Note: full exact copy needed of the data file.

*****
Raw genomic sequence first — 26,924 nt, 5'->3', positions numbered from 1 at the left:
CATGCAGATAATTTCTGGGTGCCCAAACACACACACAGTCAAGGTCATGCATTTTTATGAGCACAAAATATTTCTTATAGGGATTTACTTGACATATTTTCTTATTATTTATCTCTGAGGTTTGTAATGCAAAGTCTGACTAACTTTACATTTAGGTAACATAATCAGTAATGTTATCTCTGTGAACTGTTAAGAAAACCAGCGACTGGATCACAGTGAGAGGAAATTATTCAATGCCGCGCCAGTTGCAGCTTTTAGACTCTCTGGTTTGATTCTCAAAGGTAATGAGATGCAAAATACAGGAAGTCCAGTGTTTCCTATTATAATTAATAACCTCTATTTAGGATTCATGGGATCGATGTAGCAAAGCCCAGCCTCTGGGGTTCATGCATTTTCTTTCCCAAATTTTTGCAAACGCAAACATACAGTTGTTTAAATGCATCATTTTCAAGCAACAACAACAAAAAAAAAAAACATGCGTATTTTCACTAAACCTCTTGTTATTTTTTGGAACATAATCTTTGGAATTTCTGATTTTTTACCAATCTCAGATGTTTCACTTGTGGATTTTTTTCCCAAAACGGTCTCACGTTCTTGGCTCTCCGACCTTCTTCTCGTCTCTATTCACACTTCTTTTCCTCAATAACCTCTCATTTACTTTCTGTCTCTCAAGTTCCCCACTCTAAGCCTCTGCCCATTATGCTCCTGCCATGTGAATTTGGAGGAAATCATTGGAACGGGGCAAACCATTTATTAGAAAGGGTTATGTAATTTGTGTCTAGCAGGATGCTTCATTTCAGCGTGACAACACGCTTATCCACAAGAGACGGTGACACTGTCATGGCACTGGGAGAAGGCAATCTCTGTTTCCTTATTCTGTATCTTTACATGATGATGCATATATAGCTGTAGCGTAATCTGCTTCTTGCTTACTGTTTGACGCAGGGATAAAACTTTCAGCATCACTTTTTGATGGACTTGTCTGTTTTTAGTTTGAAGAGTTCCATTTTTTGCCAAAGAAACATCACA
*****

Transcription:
Raw genomic sequence first — 26,924 nt, 5'->3', positions numbered from 1 at the left:
CATGCAGATAATTTCTGGGTGCCCAAACACACACACAGTCAAGGTCATGCATTTTTATGAGCACAAAATATTTCTTATAGGGATTTACTTGACATATTTTCTTATTATTTATCTCTGAGGTTTGTAATGCAAAGTCTGACTAACTTTACATTTAGGTAACATAATCAGTAATGTTATCTCTGTGAACTGTTAAGAAAACCAGCGACTGGATCACAGTGAGAGGAAATTATTCAATGCCGCGCCAGTTGCAGCTTTTAGACTCTCTGGTTTGATTCTCAAAGGTAATGAGATGCAAAATACAGGAAGTCCAGTGTTTCCTATTATAATTAATAACCTCTATTTAGGATTCATGGGATCGATGTAGCAAAGCCCAGCCTCTGGGGTTCATGCATTTTCTTTCCCAAATTTTTGCAAACGCAAACATACAGTTGTTTAAATGCATCATTTTCAAGCAACAACAACAAAAAAAAAAAACATGCGTATTTTCACTAAACCTCTTGTTATTTTTTGGAACATAATCTTTGGAATTTCTGATTTTTTACCAATCTCAGATGTTTCACTTGTGGATTTTTTTCCCAAAACGGTCTCACGTTCTTGGCTCTCCGACCTTCTTCTCGTCTCTATTCACACTTCTTTTCCTCAATAACCTCTCATTTACTTTCTGTCTCTCAAGTTCCCCACTCTAAGCCTCTGCCCATTATGCTCCTGCCATGTGAATTTGGAGGAAATCATTGGAACGGGGCAAACCATTTATTAGAAAGGGTTATGTAATTTGTGTCTAGCAGGATGCTTCATTTCAGCGTGACAACACGCTTATCCACAAGAGACGGTGACACTGTCATGGCACTGGGAGAAGGCAATCTCTGTTTCCTTATTCTGTATCTTTACATGATGATGCATATATAGCTGTAGCGTAATCTGCTTCTTGCTTACTGTTTGACGCAGGGATAAAACTTTCAGCATCACTTTTTGATGGACTTGTCTGTTTTTAGTTTGAAGAGTTCCATTTTTTGCCAAAGAAACATCACA